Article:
Dr. Parry is an investigator with the Toronto Health Economics and Technology Assessment (THETA) Collaborative, a multidisciplinary research collaboration based at U of T. She is also an investigator at the Banting & Best Diabetes Centre and is core faculty and an investigator in the Collaborative Program in Resuscitation Science in the Division of Emergency Medicine, Faculty of Medicine, at the University of Toronto. Dr. Parry continues to practice as a nurse practitioner in cardiac surgery at a tertiary care hospital in southeastern Ontario.

Visit Dr. Monica Parry’s Website

  • Academic Credentials
    2009 – Postdoctoral Fellowship, Heart and Stroke Foundation of Ontario/FUTURE Program for Cardiovascular Nurse Scientists, McMaster University, Hamilton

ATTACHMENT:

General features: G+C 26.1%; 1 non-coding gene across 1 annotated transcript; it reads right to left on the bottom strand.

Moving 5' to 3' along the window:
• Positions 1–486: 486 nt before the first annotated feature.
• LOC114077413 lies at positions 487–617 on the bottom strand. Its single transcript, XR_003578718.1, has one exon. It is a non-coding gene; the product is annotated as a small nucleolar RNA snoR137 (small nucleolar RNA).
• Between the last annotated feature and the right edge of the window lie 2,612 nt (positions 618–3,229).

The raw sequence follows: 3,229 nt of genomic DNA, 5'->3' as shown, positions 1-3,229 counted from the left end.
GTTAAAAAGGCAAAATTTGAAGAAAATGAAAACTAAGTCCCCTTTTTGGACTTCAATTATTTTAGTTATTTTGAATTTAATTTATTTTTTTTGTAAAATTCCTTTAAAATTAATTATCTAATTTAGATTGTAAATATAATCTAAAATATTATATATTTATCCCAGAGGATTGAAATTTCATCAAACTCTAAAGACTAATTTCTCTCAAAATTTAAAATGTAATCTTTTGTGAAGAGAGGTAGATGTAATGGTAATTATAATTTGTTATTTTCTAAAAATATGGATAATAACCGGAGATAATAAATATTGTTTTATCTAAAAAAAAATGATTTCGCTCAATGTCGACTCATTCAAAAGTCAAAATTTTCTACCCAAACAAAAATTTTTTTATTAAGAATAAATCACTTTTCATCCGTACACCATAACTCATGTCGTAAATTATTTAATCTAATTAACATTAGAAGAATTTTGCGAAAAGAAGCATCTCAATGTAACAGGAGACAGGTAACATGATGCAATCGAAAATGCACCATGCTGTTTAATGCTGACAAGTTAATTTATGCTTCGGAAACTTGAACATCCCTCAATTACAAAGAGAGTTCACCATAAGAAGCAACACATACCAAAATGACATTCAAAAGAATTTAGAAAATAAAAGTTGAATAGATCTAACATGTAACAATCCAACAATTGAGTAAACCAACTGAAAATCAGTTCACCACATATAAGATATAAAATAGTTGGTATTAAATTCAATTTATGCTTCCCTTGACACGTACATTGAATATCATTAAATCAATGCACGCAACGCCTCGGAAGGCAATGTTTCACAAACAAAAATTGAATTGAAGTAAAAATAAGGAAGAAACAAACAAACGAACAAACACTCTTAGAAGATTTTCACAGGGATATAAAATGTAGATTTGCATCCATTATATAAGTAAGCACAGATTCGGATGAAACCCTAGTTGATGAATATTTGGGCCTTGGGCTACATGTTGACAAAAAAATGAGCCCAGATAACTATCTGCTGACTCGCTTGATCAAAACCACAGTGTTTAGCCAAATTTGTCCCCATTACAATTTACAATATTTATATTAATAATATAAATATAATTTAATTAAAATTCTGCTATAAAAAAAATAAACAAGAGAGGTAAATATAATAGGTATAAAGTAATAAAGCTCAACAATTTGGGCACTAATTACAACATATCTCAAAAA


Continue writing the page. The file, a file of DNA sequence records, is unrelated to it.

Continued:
2008 – PhD, University of Toronto
    2001 – MSc (Nursing), Queen’s University, Kingston
    1994 – MEd, Queen’s University, Kingston
    1983 – BNSc, Queen’s University, Kingston
  • Publications
    Dr. Parry’s PubMed links are available here.

PhD Students / Trainees

Salima Hemani

Acceptability and Feasibility of a Low-Sodium Diet in Canadian South Asians: A Pilot Randomized Controlled Trial